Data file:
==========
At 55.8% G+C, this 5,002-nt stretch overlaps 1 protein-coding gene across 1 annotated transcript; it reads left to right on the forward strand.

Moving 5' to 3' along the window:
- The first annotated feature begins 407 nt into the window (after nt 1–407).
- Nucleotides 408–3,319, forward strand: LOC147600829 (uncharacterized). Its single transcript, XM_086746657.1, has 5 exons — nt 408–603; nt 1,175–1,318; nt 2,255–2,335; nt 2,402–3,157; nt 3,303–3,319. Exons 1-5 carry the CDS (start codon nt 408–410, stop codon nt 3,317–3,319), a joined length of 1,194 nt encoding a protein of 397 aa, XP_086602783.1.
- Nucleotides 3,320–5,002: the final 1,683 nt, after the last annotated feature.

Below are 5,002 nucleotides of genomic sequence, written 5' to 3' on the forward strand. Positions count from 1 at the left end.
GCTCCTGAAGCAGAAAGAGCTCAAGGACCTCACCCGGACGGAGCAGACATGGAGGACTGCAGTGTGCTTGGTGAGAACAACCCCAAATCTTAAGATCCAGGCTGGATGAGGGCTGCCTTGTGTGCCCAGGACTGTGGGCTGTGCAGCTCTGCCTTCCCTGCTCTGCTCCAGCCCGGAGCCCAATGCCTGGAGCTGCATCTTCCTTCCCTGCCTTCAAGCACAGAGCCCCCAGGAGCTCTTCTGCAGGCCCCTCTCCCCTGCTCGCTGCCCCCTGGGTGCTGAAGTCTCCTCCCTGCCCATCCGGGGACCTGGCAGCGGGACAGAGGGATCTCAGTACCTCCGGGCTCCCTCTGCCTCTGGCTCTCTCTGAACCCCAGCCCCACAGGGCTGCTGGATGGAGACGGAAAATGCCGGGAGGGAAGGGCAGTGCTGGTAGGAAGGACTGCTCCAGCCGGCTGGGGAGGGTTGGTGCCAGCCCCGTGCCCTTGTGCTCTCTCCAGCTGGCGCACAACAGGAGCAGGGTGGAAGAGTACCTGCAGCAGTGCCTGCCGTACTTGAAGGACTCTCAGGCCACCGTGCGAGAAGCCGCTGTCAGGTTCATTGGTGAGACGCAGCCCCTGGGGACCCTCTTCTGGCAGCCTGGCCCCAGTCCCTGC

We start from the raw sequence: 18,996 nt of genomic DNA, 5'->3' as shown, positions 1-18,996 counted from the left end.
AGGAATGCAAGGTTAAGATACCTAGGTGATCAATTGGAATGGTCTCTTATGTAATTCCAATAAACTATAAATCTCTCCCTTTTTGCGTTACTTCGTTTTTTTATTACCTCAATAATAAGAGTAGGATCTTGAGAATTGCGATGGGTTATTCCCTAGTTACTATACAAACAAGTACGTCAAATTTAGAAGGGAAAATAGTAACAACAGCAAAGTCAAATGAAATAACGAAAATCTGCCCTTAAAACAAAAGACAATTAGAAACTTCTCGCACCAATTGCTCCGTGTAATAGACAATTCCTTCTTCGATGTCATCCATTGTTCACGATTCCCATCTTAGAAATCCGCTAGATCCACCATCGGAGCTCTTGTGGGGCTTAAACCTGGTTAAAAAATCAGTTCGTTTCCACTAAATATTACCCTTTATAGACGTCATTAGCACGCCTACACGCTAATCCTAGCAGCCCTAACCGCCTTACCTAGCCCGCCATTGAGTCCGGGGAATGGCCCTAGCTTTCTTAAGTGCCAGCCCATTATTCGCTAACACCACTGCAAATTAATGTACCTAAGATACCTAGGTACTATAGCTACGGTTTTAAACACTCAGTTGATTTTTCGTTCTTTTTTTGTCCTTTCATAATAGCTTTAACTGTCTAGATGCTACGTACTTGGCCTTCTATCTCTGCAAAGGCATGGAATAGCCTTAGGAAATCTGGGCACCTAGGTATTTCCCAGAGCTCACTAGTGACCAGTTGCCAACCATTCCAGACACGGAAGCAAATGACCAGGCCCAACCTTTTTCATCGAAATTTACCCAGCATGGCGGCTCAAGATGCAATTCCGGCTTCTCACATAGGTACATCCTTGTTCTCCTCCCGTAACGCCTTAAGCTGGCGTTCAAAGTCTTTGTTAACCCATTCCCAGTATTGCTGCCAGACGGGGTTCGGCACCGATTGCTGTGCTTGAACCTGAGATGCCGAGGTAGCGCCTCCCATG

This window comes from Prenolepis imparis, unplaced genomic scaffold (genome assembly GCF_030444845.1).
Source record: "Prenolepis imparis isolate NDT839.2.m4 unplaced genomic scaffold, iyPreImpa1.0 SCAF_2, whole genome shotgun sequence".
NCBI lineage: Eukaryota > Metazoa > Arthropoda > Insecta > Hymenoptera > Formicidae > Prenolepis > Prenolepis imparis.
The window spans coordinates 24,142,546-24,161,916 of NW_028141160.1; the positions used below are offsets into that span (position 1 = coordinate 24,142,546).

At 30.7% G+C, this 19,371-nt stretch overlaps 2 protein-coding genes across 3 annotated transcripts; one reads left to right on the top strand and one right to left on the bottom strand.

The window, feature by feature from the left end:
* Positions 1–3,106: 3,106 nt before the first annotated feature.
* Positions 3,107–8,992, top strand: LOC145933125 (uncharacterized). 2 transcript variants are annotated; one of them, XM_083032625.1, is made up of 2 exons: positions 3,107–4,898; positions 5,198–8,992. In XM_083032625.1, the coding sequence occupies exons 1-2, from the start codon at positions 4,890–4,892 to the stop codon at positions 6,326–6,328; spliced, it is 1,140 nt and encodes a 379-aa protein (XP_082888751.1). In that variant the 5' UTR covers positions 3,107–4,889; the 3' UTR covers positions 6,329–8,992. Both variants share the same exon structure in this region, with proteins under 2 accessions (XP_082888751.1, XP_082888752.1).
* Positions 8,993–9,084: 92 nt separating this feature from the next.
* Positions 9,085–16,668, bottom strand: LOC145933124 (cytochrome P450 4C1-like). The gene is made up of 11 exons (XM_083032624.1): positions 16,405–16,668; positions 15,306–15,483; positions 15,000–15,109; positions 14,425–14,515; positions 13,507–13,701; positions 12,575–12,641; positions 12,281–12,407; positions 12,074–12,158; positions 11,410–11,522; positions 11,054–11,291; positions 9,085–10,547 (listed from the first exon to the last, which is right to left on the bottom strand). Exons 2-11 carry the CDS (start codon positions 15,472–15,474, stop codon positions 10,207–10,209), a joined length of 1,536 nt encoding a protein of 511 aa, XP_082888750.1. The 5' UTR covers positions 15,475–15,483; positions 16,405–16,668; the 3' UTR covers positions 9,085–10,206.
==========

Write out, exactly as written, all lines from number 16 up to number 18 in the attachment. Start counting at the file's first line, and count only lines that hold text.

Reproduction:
* Positions 1–3,106: 3,106 nt before the first annotated feature.
* Positions 3,107–8,992, top strand: LOC145933125 (uncharacterized). 2 transcript variants are annotated; one of them, XM_083032625.1, is made up of 2 exons: positions 3,107–4,898; positions 5,198–8,992. In XM_083032625.1, the coding sequence occupies exons 1-2, from the start codon at positions 4,890–4,892 to the stop codon at positions 6,326–6,328; spliced, it is 1,140 nt and encodes a 379-aa protein (XP_082888751.1). In that variant the 5' UTR covers positions 3,107–4,889; the 3' UTR covers positions 6,329–8,992. Both variants share the same exon structure in this region, with proteins under 2 accessions (XP_082888751.1, XP_082888752.1).
* Positions 8,993–9,084: 92 nt separating this feature from the next.